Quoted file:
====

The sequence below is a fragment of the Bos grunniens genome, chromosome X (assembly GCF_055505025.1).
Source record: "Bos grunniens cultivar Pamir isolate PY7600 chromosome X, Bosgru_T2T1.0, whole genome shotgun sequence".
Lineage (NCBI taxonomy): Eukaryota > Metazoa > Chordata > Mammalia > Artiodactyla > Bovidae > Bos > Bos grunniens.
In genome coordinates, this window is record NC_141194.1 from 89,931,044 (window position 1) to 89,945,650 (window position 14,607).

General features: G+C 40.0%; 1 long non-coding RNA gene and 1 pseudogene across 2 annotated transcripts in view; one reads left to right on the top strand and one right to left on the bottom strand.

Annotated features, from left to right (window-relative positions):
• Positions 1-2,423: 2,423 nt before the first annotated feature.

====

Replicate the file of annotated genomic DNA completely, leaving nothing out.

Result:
The sequence below is a fragment of the Bos grunniens genome, chromosome X (assembly GCF_055505025.1).
Source record: "Bos grunniens cultivar Pamir isolate PY7600 chromosome X, Bosgru_T2T1.0, whole genome shotgun sequence".
Lineage (NCBI taxonomy): Eukaryota > Metazoa > Chordata > Mammalia > Artiodactyla > Bovidae > Bos > Bos grunniens.
In genome coordinates, this window is record NC_141194.1 from 89,931,044 (window position 1) to 89,945,650 (window position 14,607).

General features: G+C 40.0%; 1 long non-coding RNA gene and 1 pseudogene across 2 annotated transcripts in view; one reads left to right on the top strand and one right to left on the bottom strand.

Annotated features, from left to right (window-relative positions):
• Positions 1-2,423: 2,423 nt before the first annotated feature.